MMM Top Ten: 10 Standout Tracks of 2022

I’m always finding it harder to put together a “best songs of the year” list than a “best albums of the year” list because whenever I listen to music, I prefer to consume the entire album rather than pick out specific songs. Yeah, there really are people like me out there! Nonetheless, here are ten standout songs that have been in my rotation throughout the year.

Honorable mentions:

  • “Red Moon” – Big Thief
  • “Nashville” – CMAT
  • “Bad Habit” Steve Lacy
  • “Expert in a Dying Field” The Beths
  • “Belinda Says” – Alvvays
  • “Out of My Head” First Aid Kit
  • “Less Than Zero” – The Weeknd
  • “The Dripping Tap” King Gizzard & the Lizard Wizard
  • “Becoming All Alone” – Regina Spektor
  • “Let Us Die” King Princess

#10. “My Babe” – Spoon

Photo Credit:  Courtesy Of The Artist

Love songs often fail because they’re trying to say too much about something too complex or explosive to wrap in a four-minute song format. Therefore, it must come as a surprise to some like Spoon’s 51-year-old Britt Daniel, an unmarried man without kids who always kept his private life a well-kept secret, has crafted the most beautiful love song of the year with “My Babe.” A typically swagging piece of bluesy alternative rock, this tune praises long-lasting love and the beauty of waking up next to your loved one every day for the rest of your life and ultimately proves that whoever Britt spends life with, it must be someone great.

#9. “Walkin'” – Denzel Curry

Photo Credit: Adrian Villagomez

Agree if you will, but in the hip-hop year of 2022 was a bore. Apart from Kendrick Lamar’s Mr. Morale & the Big Steppers and Denzel Curry’s Melt My Eyez See Your Future, I was left unimpressed. For a moment I asked myself whether I had given up my appreciation for the genre. Eventually, Denzel’s “Walkin” convinced me that was not the case. Two minutes into the song, he’s delivering one of the most hard-hitting lines I’ve heard for quite some time. “Clear a path as I keep on walkin’ // Ain’t no stoppin’ in this dirty, filthy, rotten, nasty, little world we call our home,” he spits, and everyone like me desperately trying to get our fractured December finances together can relate.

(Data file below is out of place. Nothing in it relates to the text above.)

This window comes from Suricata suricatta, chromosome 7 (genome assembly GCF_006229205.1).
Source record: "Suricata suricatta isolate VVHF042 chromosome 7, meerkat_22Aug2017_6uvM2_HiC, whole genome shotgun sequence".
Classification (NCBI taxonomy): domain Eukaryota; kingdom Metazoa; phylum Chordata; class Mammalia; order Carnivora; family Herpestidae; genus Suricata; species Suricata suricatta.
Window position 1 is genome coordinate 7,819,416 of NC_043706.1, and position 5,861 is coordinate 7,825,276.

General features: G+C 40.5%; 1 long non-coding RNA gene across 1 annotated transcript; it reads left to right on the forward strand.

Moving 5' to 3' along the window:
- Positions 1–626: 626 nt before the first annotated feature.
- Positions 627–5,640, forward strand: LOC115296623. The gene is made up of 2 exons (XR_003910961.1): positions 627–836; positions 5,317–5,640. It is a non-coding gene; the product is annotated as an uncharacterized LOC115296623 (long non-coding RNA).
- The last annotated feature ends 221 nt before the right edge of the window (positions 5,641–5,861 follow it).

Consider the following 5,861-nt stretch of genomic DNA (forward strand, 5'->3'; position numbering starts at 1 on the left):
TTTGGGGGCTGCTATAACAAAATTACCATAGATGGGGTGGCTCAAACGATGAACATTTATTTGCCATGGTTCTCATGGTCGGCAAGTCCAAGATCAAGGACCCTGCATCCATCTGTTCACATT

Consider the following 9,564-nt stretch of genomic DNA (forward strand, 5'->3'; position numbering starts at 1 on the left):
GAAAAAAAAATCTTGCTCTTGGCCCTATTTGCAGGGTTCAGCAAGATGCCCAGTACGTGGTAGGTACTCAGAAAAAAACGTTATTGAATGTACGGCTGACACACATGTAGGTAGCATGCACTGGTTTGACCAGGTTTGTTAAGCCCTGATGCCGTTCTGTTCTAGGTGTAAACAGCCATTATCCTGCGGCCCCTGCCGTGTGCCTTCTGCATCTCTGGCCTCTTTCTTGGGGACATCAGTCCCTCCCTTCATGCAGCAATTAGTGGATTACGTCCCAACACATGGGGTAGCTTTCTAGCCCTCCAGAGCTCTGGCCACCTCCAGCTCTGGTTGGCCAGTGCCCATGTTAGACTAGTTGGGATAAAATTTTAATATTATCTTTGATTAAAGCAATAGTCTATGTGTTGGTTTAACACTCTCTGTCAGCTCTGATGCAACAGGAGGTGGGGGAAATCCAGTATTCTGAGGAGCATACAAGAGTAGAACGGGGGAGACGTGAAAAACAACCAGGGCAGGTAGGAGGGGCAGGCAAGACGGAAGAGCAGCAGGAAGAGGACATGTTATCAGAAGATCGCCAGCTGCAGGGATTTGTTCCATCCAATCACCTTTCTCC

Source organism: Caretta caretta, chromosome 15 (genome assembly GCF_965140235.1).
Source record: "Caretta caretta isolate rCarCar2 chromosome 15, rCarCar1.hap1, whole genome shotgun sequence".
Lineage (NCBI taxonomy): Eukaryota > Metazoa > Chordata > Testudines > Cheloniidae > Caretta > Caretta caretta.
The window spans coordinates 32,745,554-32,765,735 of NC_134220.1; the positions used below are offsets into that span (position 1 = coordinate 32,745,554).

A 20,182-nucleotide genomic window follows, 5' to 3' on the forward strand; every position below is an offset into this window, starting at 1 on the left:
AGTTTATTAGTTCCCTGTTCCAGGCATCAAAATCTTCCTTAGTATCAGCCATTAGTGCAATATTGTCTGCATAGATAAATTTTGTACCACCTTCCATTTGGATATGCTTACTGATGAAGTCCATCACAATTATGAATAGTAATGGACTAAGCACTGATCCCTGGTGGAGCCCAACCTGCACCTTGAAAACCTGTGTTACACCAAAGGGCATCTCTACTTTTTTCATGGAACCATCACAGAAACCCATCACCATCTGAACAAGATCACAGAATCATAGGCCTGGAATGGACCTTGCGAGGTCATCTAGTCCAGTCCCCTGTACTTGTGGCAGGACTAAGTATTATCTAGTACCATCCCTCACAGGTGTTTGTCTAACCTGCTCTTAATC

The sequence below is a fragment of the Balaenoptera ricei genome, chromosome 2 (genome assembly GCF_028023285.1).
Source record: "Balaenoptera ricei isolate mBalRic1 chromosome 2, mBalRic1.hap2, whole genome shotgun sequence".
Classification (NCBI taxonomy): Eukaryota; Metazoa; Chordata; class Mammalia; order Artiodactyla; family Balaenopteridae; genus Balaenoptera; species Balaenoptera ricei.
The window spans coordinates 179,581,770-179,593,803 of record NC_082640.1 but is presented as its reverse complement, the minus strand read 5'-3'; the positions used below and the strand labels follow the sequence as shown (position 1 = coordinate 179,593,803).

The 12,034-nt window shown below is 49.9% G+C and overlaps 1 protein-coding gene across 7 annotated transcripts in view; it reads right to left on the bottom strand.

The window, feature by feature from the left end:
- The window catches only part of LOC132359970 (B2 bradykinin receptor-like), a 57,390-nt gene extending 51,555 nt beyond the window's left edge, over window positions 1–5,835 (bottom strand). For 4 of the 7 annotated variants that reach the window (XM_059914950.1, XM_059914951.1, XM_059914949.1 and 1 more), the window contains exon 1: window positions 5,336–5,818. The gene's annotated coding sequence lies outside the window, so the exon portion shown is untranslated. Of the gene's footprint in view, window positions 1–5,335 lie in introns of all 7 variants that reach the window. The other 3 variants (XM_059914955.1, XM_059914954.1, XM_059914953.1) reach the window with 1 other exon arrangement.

#8. “Angelica” – Wet Leg

Photo Credit: Parri Thomas

A three-tone, reverberating guitar riff that turns into messy noise pop – “Angelica” is like a playlist constantly shifting from the B52’s to Sonic Youth sped up by 50 percent. But most importantly, it tells a hilarious story about “Angelica,” who goes to a house party that turns out to be a complete bore. There is none of the promised free beer to be found, just people seeking Instagram followers and Spotify streams. It ends with Angelica bringing her ray gun and obliterating everybody, to the tunes of Hester Chambers’ “pew-pew”-sounds in the background. Wet Leg’s entire debut is filled with moments like this, but “Angelica” is the funniest. Most importantly, it also stands the best chance of luring over the rock purists.

#7. “It Gets Dark” – Sigrid

Photo Credit: Armand Nasiri

We already knew after “Strangers” and “Don’t Kill My Vibe” that Norwegian dance-pop singer Sigrid Raabe knew how to write a radio banger. But “It Gets Dark” transcends the radio banger category as it grows to a full-fledged Scandi-pop masterpiece, paying tribute to fellow Nordic pop legends such as Roxette (the guitar riff towards the end is suspiciously similar to this of “The Look”) and Robyn. Impressing vocals, catchy hooks, cosmic proportions, and a big dose of pure fun – this is pop music for all ages.

#6. “Thoroughfare” – Ethel Cain

Photo Credit: Irina Rozovsky

Hayden Anhedönia’s unique debut album about the final days of her partly biographical character Ethel Cain plays almost more like a horror novel than a record – and that’s not saying it doesn’t work as music. With “Thoroughfare,” Ethel has contributed another hymn to the great American road trip alongside let’s say Paul Simon’s “America,” Gram Parsons “Return of the Grievous Angel,” the Band’s “Up on Cripple Creek,” or Bruce Springsteen’s “Thunder Road.” This time, eventually, it ends with murder.

#5. “After The Earthquake” – Alvvays

Photo Credit: Eleanor Petry